Voice search and use of voice commands on mobile devices is on the rise. However, there’s still some embarrassment or reluctance to use it, according to a new survey of more than 900 US smartphone owners from Stone Temple Consulting.
The survey found that people were more likely to use voice when they were alone at home or work. They were much less likely to talk to their devices in public.
Men, younger (and older) users and higher income groups were somewhat more inclined to use voice; however, the differences by category were generally not significant. The exceptions were that men and higher income earners appeared somewhat less inhibited about using voice in public situations.
Ironically, those same high income earners “are more likely to get annoyed by people using voice commands with their phone in public,” although they themselves are more likely to do it as well.
Making a call, searching, texting and map lookups were top use cases. Driving, “hands full” and “hands dirty” were the top contexts for voice, with roughly 60 percent citing these as dominant scenarios. However, the vast majority (80 percent) still preferred to text by hand (this may go to accuracy).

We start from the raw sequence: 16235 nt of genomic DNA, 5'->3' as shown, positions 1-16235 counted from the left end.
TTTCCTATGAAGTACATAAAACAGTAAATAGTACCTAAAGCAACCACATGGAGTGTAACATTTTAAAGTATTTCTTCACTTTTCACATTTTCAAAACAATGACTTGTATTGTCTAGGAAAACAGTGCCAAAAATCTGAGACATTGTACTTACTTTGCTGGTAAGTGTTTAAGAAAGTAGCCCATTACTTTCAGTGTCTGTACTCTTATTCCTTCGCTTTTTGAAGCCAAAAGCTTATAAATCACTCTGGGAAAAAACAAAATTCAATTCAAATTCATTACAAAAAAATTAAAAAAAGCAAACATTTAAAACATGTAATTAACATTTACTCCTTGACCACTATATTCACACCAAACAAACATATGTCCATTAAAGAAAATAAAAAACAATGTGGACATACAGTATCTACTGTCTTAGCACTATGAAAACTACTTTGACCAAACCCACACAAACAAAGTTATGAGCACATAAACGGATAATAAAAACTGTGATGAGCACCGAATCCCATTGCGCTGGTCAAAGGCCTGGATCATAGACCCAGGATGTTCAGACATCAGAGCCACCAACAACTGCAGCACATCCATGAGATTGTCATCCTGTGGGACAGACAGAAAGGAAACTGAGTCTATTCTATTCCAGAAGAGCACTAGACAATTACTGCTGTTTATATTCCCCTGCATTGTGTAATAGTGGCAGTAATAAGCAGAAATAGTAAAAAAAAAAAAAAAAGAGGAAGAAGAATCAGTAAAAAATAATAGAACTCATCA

The top three rationales behind voice usage were:
- It’s fast.The answer is read back to me.I don’t have to type.
About 40 percent of both men and women said that voice made using their smartphones easier. Men were more likely than women to strongly agree. This answer and other data in the survey reflect a mostly positive experience with voice.
Perhaps the most interesting data in the survey findings pointed to the transformation of the search experience with virtual assistants and voice on smartphones. Users wanted more direct answers and fewer conventional search results with their corresponding need to go to third-party websites.
Respondents said they also wanted “more integration with other applications.” That’s a strange response, given that on both the iPhone and Android devices, speech is integrated with third-party apps.
We should see these responses as further indicators of satisfaction with virtual assistants and voice. I wish there were additional data unpacking this response. It’s the one with the most dramatic implications for the search user experience, for marketers and for Google.